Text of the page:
Canada leadership material.
Richard Hatfield (premier, 1970–87) played an active role in the
patriation of the Canadian constitution and creation of the Canadian
Charter of Rights and Freedoms .
Louis Robichaud (premier, 1960–70)
was responsible for a wide range of social reforms.
On September 21, 2014, the Liberal Party won the provincial election
Brian Gallant the new Premier. He replaced
David Alward . The Liberals won 27 seats
(before recounts), the Conservatives won 21, and the Green Party won
its first seat.
A September 2010 report released by the Canadian Taxpayers Federation
criticized the pensions made by members of the legislative assembly,
which take 16 taxpayer dollars for every dollar contributed by the
Member of the Legislative Assembly (MLA) and cost taxpayers $7.6
million annually. According to the organization, New Brunswick
legislators have one of the richest pension plans in the country,
after voting for an 85 percent increase in 2008.
List of New Brunswick case law and Court system of
The judicial system in New Brunswick, which is now governed by the
Judicature Act and its regulations, is similar to that in most other
provinces with the exception of Quebec. The system consists of eight
Judicial Districts, loosely based on the counties. Courts exist in
three streams: the court of Queen\'s Bench , the Probate court , and
the Provincial court . The Probate Court deals with matters involving
wills and estates of deceased persons, while the Provincial court is
the entry point for all persons charged with offences under the
Criminal Code or other federal or provincial legislation. The Court of
Queen’s Bench hears all matters within the domain of family law, and
also has original jurisdiction in major civil and criminal cases. In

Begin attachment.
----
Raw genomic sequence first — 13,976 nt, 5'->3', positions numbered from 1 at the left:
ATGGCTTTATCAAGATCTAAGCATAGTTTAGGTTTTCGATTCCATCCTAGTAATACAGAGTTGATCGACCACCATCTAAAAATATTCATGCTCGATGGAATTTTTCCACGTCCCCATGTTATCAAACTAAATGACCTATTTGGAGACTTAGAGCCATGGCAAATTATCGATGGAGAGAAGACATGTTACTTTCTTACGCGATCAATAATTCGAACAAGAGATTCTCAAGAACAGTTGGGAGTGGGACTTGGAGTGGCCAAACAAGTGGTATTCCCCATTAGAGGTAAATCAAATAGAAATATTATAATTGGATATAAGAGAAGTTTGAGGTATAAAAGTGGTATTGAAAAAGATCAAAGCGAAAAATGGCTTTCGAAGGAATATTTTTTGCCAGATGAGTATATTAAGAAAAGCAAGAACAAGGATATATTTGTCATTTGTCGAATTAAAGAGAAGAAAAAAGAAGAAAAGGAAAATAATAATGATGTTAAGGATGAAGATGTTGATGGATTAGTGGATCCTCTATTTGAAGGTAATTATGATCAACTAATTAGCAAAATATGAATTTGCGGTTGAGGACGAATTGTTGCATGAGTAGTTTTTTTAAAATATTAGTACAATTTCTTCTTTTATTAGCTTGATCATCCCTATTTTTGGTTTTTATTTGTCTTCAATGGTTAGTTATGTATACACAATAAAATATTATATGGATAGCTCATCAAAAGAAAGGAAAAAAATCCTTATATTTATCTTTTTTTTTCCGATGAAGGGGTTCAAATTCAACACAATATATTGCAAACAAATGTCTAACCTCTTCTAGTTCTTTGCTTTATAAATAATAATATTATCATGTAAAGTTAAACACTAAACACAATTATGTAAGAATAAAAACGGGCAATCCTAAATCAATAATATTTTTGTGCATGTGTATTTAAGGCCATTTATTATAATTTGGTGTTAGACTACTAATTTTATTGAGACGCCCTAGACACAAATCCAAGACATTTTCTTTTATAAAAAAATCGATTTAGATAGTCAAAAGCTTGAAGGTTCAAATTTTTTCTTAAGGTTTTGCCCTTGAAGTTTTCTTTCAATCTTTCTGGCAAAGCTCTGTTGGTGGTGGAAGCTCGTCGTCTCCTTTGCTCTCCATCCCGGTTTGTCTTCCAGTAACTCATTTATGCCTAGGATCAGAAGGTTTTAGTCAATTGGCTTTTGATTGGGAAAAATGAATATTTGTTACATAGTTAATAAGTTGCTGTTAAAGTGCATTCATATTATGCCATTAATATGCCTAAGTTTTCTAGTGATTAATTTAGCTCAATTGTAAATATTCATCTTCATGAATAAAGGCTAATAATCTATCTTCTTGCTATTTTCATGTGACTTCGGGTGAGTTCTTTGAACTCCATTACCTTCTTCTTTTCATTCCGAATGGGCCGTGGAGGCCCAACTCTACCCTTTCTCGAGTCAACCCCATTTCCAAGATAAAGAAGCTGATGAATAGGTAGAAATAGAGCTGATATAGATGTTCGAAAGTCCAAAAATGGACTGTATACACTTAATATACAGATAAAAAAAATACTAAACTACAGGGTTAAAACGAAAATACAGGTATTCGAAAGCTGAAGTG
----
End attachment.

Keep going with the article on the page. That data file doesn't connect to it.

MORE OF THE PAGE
addition, it has appellate jurisdiction over summary conviction
offences from the Provincial Court. Criminal cases, at the defendant's
option, can be tried by a jury or by a judge alone. Civil cases are
similarly disposed. The
Court of Appeal of New Brunswick , which sits
in Fredericton, hears appeals from the inferior courts, as well as
various administrative tribunals. The Chief Justice of New Brunswick
, currently the Honourable J. Ernest Drapeau , serves at the apex of
this court structure. In addition, the Chief Justice chairs the
committee tasked with recommending
Order of New Brunswick recipients.
In New Brunswick, search warrants are issued only by judges of the
Provincial Court because, while the Criminal Code provides that search
warrants may be issued by a justice of the peace or a Provincial Court
judge, there are no justices of the peace in New Brunswick. By the
Hatfield government\'s passage of an Act to Repeal the Justices of the
Peace Act (1984 S.N.B. c.27) the position of “justice of the
peace” was abolished in the province. This is unique as being unlike
the other jurisdictions in Canada, all of which had retained as of
2004 and still function with the position of justice of the peace.
Moncton . Saint John in 2002.
Fredericton in 2006.
List of municipalities in New Brunswick and List of
The province devolves certain of its powers and taxation to local
units under the Municipalities Act. The government of these units is
renewed by election, now quadrennial, through the Municipal Elections
New Brunswick is the eighth-most populous province in
751,171 residents as of the 2011 Census . It is the third-smallest in
land area at approximately 71,400 km2 (27,600 sq mi). New Brunswick's
107 municipalities cover only 7000860000000000000♠8.6% of the
province's land mass but are home to 7001653000000000000♠65.3% of
its population. The three most populous municipalities, which together
composed as of 2016 slightly over one quarter of the province's
population, are presented below.
Moncton was, in 2014, the largest urban centre and fastest growing
metropolitan area in the province and is among the top ten fastest
growing urban areas in Canada. The 2016 census indicates that
Moncton's population rose by 4.1 per cent to 71,889 from 69,074 in
2011, while Saint John's population decreased by 3.6 per cent, from